Stan Isenberg

lives in Merion

It's a quiet autumn evening in the early 1950s and I am on my way to meet Frank Sinatra, who is having dinner in the CR Club adjoining the Frank Palumbo nightclub in South Philadelphia.

I am on the public relations staff of the Community Chest, an umbrella organization that solicited support for many nonprofit agencies in and around Philadelphia. It's now known as United Way.

In Palumbo's, several hundred volunteers who go door-to-door to raise funds during the annual CC campaign are anticipating the appearance of Sinatra. But, first, he has to finish dinner and do me a favor.

You see, Francis Albert Sinatra has agreed to record an announcement that I have written in support of the campaign. I'm in my mid-20s and Ol' Blue Eyes reigns supreme as a vocalist, so I'm almost giddy about my assignment.

I have driven from Center City in my 1950 Studebaker Starlight Coupe because I am carrying a heavy, suitcase-size wire recorder, predecessor to the tape recorder.

I knock on the hefty door of the CR Club and what follows is right out of a gangster movie. A slot in the door slides open and a pair of tough eyes precede the simple question: "Yes?"

I state my mission, the door swings open, and "tough eyes" invites me to have a seat at the small bar and order anything I want. So I ask for a light Scotch and sit on a stool with the recorder at my feet.

Carefully, I scan the room and find Sinatra and company around a table sagging with large bowls of food and bread and bottles of wine and spirits. A contingent of waiters attends to their every need.

Talk about a "power lunch." (OK, so it's dinner.) The diners include Manie Sacks, then vice president of RCA Victor Records, at whose brother's house in Germantown Sinatra married Ava Gardner; Walter Annenberg, head of Triangle Publications (The Inquirer, WFIL AM-FM, TV Guide, etc.) and later U.S. ambassador to the Court of St. James's in London; John Crisconi, head of the largest Oldsmobile dealership in the state; Eugene Alessandroni, a prominent local judge; and, of course, Palumbo, friend to the famous.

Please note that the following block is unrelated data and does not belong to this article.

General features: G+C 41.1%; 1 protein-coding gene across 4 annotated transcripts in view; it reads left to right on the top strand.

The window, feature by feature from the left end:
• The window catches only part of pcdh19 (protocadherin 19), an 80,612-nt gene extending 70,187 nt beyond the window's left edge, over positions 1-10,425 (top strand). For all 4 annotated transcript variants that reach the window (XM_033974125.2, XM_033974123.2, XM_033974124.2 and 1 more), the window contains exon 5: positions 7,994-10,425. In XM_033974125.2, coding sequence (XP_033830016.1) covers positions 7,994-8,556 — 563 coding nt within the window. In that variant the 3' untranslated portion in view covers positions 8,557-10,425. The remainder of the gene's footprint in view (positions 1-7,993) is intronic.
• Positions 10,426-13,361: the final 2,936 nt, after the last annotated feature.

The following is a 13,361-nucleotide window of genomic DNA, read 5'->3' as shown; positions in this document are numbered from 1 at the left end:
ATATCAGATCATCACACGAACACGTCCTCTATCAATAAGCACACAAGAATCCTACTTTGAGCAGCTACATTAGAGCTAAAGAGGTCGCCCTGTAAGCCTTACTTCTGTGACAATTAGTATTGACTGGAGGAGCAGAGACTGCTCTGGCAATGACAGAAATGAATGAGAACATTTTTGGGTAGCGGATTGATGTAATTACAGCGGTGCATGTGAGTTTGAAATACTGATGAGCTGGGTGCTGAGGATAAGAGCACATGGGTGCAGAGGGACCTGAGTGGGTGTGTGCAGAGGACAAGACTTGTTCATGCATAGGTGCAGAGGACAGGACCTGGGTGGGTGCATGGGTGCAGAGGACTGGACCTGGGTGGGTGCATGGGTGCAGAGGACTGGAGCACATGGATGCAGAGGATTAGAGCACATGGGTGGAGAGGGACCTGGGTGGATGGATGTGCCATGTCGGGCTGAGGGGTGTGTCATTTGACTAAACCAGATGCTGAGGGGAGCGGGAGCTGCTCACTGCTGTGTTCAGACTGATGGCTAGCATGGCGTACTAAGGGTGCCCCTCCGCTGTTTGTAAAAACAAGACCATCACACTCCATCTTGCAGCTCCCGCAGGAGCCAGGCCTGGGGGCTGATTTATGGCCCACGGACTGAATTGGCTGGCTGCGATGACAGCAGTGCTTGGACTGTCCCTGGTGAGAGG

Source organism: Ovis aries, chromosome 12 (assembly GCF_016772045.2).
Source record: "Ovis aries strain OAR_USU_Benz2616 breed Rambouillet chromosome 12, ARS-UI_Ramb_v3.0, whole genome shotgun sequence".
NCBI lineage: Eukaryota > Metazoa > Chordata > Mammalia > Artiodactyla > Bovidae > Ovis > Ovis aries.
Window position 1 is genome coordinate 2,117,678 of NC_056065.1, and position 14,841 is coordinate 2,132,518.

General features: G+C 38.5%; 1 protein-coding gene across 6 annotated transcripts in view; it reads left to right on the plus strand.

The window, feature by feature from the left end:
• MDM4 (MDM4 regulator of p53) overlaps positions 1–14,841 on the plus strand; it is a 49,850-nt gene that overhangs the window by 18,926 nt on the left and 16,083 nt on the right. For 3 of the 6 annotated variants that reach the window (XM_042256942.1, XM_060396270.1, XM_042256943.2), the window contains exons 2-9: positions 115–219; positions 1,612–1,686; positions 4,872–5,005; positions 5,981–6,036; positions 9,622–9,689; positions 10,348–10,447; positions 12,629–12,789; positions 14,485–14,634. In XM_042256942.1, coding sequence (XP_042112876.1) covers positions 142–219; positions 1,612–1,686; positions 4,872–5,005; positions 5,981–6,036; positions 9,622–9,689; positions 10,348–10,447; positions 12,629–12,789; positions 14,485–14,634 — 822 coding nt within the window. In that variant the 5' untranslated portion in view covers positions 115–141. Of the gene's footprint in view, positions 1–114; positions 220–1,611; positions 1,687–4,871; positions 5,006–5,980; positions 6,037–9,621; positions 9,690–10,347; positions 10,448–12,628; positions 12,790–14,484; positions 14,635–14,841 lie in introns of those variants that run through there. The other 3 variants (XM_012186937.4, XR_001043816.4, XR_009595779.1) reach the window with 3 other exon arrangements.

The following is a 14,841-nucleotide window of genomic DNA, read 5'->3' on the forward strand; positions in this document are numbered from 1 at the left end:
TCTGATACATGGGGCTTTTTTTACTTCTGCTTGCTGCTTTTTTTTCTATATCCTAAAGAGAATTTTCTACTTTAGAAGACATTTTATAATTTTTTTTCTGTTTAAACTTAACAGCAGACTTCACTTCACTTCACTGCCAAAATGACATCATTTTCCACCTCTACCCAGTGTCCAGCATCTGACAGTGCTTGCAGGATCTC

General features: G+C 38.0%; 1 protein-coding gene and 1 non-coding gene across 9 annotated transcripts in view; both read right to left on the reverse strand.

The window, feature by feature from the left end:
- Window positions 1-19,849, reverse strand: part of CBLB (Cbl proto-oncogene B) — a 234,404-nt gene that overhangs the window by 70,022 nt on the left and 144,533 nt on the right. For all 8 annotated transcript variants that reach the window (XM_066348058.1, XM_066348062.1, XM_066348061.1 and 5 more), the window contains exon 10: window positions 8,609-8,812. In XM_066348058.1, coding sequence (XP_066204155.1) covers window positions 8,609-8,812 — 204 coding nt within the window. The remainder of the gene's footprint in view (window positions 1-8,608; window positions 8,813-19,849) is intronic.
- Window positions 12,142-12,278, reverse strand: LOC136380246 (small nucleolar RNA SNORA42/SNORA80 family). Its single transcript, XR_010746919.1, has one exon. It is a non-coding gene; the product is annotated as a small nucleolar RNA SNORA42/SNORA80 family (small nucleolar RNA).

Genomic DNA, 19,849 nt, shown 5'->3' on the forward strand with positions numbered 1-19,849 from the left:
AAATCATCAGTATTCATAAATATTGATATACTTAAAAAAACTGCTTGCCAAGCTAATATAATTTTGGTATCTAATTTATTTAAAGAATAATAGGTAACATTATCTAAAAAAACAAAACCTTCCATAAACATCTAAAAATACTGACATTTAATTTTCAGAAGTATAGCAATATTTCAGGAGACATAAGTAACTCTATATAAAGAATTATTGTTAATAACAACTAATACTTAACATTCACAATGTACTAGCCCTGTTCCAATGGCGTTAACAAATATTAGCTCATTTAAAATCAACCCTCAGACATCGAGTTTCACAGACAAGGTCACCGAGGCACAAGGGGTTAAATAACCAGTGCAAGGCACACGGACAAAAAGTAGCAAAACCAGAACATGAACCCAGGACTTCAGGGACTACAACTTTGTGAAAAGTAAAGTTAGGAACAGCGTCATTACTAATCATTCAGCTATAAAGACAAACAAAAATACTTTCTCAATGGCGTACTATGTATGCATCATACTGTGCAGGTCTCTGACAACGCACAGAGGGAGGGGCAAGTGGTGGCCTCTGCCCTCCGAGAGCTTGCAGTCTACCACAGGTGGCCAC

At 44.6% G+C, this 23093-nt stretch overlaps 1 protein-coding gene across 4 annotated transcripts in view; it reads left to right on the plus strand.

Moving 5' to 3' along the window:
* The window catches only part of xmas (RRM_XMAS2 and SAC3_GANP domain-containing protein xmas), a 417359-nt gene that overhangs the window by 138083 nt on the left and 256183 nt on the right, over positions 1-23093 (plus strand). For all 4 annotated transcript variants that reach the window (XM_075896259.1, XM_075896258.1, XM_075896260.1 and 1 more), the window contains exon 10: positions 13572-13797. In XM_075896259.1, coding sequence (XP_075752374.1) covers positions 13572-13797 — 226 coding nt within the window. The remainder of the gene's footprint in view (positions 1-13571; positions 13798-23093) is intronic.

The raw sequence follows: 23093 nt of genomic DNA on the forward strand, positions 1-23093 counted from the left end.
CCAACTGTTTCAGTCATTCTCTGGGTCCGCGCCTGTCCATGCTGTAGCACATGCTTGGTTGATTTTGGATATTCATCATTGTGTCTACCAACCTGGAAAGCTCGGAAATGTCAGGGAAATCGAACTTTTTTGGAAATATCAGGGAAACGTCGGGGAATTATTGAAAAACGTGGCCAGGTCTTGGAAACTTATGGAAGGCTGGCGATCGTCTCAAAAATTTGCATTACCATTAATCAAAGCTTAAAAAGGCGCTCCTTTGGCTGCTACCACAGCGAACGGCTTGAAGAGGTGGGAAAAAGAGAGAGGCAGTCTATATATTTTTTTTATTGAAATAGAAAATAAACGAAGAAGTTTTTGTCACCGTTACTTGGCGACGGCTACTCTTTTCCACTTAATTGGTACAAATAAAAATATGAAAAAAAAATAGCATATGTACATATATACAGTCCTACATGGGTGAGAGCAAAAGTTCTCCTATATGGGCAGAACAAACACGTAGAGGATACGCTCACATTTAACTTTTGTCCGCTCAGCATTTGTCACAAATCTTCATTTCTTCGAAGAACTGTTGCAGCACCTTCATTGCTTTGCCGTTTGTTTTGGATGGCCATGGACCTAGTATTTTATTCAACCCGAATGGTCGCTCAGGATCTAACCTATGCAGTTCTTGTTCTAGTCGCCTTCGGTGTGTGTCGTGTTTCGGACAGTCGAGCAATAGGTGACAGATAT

I nervously take sips of my drink and wonder when my chance to meet the Chairman of the Board will come and how I should address him.

Suddenly, all the diners rise, so I lift my recorder and, clutching the piece of copy I wrote, head to the group. Catching Sinatra's eye, I address him as "Mr. Sinatra" and remind him why I'm there.

"May I see the spot?" he asks as I put the recorder on the table and hand him my composition.

Simultaneously, disaster strikes. Sacks has Sinatra by the arm and is reminding him of all those volunteers waiting for him to entertain them and they're very late, so he does not have time to record my piece.

But Sinatra tells Sacks it'll only take a minute to do and then asks me to show him the "record finger" when ready.

Sacks is fuming as Sinatra records, and I'm euphoric. He finishes and I express my delight, but in comes Sacks, tugging harder to get Sinatra away.

"Wait a second, Manie," says Frank, "I want to hear it."

Sacks protests and I tell the crooner it's OK and I so appreciate it. But Sinatra insists, so I push the play button and . . . OMG! (an expression we didn't use then). The recorder is as silent as an empty box.

I press the play button again and again until it becomes obvious - in my anxiety, I had not pressed "record."

But through the fog of distress, I hear Sinatra say: "That's OK, kid. Give me the copy and we'll record it for real this time."

Sacks sighs, Sinatra reads, and I smile, even broader as I play the recorder to hear the words I've written delivered by one of the most famous voices in entertainment history.